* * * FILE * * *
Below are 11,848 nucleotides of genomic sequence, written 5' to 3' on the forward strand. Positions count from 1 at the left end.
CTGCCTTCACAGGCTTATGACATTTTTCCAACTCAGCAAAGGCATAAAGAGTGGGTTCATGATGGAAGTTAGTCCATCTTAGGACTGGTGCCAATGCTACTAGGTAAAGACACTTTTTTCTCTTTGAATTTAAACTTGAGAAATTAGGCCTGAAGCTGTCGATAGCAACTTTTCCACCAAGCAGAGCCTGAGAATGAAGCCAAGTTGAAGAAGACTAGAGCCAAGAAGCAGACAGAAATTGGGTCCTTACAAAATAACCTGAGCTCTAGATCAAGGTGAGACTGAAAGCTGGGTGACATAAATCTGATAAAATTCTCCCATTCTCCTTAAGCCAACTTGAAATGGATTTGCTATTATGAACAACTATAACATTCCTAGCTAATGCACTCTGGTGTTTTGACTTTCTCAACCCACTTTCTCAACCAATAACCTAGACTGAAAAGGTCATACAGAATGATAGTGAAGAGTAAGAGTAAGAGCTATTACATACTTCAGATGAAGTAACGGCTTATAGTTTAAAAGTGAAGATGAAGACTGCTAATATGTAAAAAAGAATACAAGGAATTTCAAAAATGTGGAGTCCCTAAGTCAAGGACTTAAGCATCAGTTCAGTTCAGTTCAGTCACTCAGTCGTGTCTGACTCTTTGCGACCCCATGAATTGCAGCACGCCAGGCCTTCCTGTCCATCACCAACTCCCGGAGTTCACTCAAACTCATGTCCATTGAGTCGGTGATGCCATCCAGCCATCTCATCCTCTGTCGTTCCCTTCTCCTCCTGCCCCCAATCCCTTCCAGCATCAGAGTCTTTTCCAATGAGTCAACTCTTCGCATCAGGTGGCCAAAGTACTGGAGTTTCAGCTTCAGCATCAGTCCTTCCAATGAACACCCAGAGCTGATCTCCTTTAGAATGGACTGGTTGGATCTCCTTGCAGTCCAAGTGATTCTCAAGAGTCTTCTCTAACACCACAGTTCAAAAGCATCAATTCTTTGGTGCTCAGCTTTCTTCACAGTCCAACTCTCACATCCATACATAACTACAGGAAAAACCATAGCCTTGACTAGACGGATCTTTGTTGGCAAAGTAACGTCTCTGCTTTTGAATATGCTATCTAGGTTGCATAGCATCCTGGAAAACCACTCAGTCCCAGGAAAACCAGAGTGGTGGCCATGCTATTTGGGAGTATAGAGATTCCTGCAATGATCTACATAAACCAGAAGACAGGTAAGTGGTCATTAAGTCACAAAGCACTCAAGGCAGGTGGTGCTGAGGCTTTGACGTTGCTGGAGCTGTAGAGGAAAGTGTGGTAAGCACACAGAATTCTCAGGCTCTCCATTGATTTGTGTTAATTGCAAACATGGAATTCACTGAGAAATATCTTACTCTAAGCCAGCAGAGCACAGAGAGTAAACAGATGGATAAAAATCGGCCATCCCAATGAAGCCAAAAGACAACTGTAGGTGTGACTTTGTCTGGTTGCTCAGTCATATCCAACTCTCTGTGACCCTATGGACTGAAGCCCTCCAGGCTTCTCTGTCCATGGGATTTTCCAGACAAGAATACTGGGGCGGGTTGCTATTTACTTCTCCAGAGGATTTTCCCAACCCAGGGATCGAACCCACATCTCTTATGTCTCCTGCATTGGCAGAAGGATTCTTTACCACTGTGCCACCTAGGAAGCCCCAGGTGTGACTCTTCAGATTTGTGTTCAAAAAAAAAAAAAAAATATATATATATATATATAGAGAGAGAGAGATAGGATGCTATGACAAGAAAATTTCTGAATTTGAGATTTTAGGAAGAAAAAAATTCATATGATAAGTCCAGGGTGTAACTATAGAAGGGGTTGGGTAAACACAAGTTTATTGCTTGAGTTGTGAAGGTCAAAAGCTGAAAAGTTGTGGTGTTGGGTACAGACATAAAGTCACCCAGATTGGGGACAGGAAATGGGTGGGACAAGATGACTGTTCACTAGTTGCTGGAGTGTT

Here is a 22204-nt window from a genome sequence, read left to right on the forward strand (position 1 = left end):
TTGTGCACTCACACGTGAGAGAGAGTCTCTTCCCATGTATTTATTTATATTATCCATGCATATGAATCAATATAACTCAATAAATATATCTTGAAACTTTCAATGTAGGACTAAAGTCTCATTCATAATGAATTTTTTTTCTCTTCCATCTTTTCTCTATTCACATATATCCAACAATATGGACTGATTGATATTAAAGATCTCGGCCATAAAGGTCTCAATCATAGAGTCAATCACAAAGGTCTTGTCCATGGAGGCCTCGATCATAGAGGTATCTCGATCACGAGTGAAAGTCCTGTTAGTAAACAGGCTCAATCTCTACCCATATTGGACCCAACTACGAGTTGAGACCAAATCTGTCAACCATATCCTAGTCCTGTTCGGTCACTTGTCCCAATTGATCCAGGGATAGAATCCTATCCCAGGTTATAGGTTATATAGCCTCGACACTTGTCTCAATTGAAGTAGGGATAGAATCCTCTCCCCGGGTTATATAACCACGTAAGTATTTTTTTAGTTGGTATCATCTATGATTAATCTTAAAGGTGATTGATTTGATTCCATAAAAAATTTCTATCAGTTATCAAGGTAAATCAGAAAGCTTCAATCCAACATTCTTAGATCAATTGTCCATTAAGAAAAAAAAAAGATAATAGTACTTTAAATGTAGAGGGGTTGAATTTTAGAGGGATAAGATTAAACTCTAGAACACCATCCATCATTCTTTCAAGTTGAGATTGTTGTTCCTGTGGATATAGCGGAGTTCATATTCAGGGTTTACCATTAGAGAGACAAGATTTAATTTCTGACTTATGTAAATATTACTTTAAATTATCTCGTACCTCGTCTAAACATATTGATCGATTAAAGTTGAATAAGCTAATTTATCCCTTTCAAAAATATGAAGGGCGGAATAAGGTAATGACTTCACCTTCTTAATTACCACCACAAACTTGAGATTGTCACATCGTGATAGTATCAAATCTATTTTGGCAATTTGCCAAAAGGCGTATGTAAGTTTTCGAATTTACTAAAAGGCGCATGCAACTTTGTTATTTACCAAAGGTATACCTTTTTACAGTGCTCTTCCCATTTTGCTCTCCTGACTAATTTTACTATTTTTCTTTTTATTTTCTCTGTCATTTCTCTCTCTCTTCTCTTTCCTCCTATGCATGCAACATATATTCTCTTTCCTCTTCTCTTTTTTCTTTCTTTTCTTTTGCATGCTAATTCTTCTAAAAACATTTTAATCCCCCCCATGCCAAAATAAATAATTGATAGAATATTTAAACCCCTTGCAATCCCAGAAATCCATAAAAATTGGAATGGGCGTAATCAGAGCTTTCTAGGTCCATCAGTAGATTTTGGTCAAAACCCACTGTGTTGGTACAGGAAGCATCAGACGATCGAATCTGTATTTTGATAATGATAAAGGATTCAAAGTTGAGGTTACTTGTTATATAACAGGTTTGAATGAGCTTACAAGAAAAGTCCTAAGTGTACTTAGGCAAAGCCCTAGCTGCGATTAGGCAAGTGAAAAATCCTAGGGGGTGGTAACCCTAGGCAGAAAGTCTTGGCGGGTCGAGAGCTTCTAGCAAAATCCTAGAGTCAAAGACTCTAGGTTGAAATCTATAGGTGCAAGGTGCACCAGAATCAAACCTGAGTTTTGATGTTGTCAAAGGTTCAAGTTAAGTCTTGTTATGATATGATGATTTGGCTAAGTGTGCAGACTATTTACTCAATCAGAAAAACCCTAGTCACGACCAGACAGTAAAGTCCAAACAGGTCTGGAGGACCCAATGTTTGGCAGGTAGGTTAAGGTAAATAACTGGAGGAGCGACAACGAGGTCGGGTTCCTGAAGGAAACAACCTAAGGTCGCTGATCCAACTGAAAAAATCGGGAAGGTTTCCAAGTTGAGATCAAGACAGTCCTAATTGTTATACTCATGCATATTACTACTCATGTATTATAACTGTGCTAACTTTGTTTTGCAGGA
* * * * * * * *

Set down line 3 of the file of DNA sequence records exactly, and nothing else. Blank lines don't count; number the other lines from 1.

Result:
Here is a 22204-nt window from a genome sequence, read left to right on the forward strand (position 1 = left end):